#31 – Dragoni

“Here be Dragons” was once used to mark dangerous, uncharted territory on maps. The incredibly detailed Fra Mauro map, circa 1450 CE, went one step further. It shows Isola de’ Dragoni (“Island of Dragons”) in the Atlantic Ocean. No-one has ever journeyed there.  


HC SVNT DRACONES (“here be dragons”) is a Latin phrase used to label uncharted or dangerous territories on several maps made between the 11th and 15th century CE. On Greek and Roman maps the phrase HIC SVNT LEONES (“here be lions”) was more commonly used for the same purpose, which seems strange given that dragons were more commonly believed in back then.  

There is a region moreover in Arabia, situated nearly over against the city of Buto, to which place I came to inquire about the winged serpents: and when I came thither I saw bones of serpents and spines in quantity so great that it is impossible to make report of the number, and there were heaps of spines, some heaps large and others less large and others smaller still than these, and these heaps were many in number. […]

As for the serpent its form is like that of the water snake; and it has wings not feathered but most nearly resembling the wings of the bat. Let so much suffice as has been said now concerning sacred animals.

These words were written by the 5th century BC Greek historian Herodotus in the first volume of his History. It should be noted though that Herodotus didn’t record seeing a single live specimen, merely reporting what he had been told about the creatures behaviour and appearance. This included their roosting in frankincense trees and having to be specially handled so that the spice could be harvested; shades of the flesh-hungry Cinnamon Bird also described by Herodotus perhaps?  

Large birds carry those dried sticks which we have learnt from the Phenicians to call cinnamon, carry them, I say, to nests which are made of clay and stuck on to precipitous sides of mountains, which man can find no means of scaling. With regard to this then the Arabians practise the following contrivance: — they divide up the limbs of the oxen and asses that die and of their other beasts of burden, into pieces as large as convenient, and convey them to these places, and when they have laid them down not far from the nests, they withdraw to a distance from them: and the birds fly down and carry the limbs of the beasts of burden off to their nests; and these are not able to bear them, but break down and fall to the earth; and the men come up to them and collect the cinnamon. Thus cinnamon is collected and comes from this nation to the other countries of the world.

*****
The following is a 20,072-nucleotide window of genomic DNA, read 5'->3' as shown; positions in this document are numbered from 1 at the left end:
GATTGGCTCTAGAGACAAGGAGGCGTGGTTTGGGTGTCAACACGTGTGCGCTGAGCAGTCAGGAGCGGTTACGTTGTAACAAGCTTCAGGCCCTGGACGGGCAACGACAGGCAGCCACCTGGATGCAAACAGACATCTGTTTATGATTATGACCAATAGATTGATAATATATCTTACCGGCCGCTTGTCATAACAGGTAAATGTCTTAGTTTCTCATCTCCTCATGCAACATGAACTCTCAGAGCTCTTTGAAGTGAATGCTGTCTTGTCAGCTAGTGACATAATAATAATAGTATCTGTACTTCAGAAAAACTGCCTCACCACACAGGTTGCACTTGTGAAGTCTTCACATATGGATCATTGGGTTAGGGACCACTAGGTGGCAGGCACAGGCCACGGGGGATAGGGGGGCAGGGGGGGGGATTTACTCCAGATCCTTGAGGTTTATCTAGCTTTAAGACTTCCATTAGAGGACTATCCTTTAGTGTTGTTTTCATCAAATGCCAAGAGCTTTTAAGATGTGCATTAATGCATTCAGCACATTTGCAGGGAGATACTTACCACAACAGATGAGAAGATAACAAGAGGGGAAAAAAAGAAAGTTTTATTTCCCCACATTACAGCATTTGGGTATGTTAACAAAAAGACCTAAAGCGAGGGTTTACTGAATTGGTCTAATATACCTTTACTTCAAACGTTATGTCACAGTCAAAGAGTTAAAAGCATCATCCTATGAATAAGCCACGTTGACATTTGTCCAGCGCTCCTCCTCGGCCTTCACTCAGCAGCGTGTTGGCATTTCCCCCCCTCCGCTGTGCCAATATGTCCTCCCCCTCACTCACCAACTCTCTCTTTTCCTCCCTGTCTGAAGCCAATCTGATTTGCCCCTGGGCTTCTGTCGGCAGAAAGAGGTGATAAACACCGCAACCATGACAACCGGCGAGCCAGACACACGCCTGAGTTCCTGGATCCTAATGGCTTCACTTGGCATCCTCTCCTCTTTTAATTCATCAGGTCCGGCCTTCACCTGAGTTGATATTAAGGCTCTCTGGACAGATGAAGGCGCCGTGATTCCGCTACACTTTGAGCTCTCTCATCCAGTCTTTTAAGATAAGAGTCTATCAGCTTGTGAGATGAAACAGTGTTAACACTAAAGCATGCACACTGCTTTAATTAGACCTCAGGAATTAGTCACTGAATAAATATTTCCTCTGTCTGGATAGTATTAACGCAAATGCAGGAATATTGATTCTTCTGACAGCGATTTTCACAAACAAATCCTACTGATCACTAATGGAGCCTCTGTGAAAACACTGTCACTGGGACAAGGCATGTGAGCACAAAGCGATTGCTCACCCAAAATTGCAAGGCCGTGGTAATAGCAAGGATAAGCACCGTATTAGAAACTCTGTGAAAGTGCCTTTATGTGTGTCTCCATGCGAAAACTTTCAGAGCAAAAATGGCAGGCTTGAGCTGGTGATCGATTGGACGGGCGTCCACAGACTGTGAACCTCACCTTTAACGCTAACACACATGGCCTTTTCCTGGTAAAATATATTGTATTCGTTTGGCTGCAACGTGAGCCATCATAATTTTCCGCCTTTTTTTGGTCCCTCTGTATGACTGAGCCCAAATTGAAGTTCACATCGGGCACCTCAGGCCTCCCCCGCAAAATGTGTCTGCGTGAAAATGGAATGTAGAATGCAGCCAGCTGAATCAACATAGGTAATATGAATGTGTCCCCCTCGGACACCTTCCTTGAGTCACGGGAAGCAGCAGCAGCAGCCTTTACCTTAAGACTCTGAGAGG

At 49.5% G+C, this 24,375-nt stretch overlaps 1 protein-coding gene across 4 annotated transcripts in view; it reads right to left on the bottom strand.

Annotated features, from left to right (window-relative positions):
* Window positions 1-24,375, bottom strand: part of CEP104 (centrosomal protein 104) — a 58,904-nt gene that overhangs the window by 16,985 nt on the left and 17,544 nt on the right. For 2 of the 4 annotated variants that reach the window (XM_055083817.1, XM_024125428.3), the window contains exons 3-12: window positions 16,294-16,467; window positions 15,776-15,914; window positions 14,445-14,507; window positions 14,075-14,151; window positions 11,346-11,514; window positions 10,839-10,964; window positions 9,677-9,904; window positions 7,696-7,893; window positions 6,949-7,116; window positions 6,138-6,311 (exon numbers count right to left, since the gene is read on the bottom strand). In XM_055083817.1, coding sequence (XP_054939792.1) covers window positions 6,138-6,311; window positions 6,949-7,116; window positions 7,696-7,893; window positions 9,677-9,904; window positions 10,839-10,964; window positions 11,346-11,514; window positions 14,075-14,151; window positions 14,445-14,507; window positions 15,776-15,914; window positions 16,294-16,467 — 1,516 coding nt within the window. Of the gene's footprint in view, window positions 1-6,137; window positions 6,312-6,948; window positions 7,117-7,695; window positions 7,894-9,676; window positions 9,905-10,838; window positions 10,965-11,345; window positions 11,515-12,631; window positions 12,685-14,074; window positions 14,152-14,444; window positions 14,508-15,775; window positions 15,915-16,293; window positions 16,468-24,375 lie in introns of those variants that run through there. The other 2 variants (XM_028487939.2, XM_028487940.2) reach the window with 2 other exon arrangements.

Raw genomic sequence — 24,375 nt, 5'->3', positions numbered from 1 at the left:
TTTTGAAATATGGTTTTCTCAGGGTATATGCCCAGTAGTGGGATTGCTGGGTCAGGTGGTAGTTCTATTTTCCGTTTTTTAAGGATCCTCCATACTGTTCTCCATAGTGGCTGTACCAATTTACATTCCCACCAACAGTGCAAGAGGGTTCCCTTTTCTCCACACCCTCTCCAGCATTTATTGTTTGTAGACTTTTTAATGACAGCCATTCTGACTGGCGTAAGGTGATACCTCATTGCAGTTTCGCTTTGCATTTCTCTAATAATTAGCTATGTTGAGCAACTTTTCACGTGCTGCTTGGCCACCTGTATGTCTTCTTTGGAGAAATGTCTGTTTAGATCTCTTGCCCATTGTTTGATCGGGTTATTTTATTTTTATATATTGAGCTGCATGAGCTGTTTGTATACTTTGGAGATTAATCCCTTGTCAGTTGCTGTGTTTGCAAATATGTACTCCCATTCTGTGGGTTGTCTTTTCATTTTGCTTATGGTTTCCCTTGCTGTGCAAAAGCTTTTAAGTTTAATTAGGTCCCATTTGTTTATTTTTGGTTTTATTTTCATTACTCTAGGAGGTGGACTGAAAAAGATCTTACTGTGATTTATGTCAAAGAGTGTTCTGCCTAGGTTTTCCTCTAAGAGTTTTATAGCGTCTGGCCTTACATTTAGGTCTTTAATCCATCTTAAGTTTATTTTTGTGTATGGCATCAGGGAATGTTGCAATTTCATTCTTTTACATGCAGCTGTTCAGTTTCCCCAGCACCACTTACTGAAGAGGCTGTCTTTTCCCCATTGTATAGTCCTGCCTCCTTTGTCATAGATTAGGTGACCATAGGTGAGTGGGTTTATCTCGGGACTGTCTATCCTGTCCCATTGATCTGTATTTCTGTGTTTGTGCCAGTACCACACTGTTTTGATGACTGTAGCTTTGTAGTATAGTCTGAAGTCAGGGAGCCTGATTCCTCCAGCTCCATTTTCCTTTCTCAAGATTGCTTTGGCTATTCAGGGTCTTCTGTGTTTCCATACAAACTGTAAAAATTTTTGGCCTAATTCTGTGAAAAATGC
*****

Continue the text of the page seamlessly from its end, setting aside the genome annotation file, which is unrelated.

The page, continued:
Perfumes and spices such as frankincense and cinnamon were Arabia’s top exports and it did well to convince outsiders that they faced literal monsters to obtain them, lest their customers get the idea they could simply cultivate them themselves. Pliny the Elder, writing in the 1st century AD, was onto their tricks writing in his Naturalis Historia that the monstrous “cinnamolgus” was a mere invention designed to drive the price of the spice higher. Piny also wrote of epic battles between elephants and dragons though.  

Elephants are bred in that Part of Africa which lieth beyond the Deserts of the Syrtes, and also in Mauritania: they are found also among the Ethiopians and Troglodites, as hath been said: but India produceth the biggest: as also the Dragons, which are continually at variance and fighting with them; and those of such Greatness, that they can easily clasp round the Elephants, and tie them fast with a Knot. Zelian says, that these dragons conceal themselves among the branches of trees, from which they hang dependent, watching for their prey. When the elephants approach to feed on the branches, the enemy seizes them about the eyes, twines itself about the neck, and lashes them with its tail, in which manner they fall down strangled. In this Conflict they die together; that which is overcome falling down, and with his Weight crushing the one that is twined about him.

This appears to be a somewhat exaggerated (and you will note second hand – “Zelian says”) description of an Indian python however. Indeed all of Pliny’s mentions of dragons seem to actually describe other creatures and it seems much more likely that he was using the word as a kind substitute for “large predatory reptile”, rather than cataloguing actual dragon subspecies. Even when he doesn’t use the term dragon, the (still second hand) descriptions can seem somewhat hyperbolic:

Megasthenes writeth that there are Serpents in India which grow to such a Size that they are able to swallow Stags or Bulls whole.

Doest thou believe everything Megasthenes writeth, Pliny?